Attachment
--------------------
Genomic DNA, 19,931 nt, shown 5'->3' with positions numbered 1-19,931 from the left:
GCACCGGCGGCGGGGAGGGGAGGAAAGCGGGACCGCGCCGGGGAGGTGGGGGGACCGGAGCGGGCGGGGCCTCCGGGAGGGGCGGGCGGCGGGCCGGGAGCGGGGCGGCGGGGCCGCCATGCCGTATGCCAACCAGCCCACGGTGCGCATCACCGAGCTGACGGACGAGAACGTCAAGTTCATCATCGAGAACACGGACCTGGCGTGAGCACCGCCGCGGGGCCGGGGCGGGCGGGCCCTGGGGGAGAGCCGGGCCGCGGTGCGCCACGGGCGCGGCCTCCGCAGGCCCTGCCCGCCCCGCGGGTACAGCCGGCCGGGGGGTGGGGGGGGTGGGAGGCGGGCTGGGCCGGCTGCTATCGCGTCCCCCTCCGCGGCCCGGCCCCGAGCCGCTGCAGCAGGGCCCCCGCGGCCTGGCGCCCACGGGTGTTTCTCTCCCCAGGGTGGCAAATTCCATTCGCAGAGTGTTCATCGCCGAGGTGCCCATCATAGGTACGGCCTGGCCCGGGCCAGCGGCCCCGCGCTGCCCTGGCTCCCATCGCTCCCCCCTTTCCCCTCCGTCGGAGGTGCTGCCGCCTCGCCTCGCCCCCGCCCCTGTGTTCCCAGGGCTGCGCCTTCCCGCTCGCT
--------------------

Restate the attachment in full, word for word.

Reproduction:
Genomic DNA, 19,931 nt, shown 5'->3' with positions numbered 1-19,931 from the left:
GCACCGGCGGCGGGGAGGGGAGGAAAGCGGGACCGCGCCGGGGAGGTGGGGGGACCGGAGCGGGCGGGGCCTCCGGGAGGGGCGGGCGGCGGGCCGGGAGCGGGGCGGCGGGGCCGCCATGCCGTATGCCAACCAGCCCACGGTGCGCATCACCGAGCTGACGGACGAGAACGTCAAGTTCATCATCGAGAACACGGACCTGGCGTGAGCACCGCCGCGGGGCCGGGGCGGGCGGGCCCTGGGGGAGAGCCGGGCCGCGGTGCGCCACGGGCGCGGCCTCCGCAGGCCCTGCCCGCCCCGCGGGTACAGCCGGCCGGGGGGTGGGGGGGGTGGGAGGCGGGCTGGGCCGGCTGCTATCGCGTCCCCCTCCGCGGCCCGGCCCCGAGCCGCTGCAGCAGGGCCCCCGCGGCCTGGCGCCCACGGGTGTTTCTCTCCCCAGGGTGGCAAATTCCATTCGCAGAGTGTTCATCGCCGAGGTGCCCATCATAGGTACGGCCTGGCCCGGGCCAGCGGCCCCGCGCTGCCCTGGCTCCCATCGCTCCCCCCTTTCCCCTCCGTCGGAGGTGCTGCCGCCTCGCCTCGCCCCCGCCCCTGTGTTCCCAGGGCTGCGCCTTCCCGCTCGCT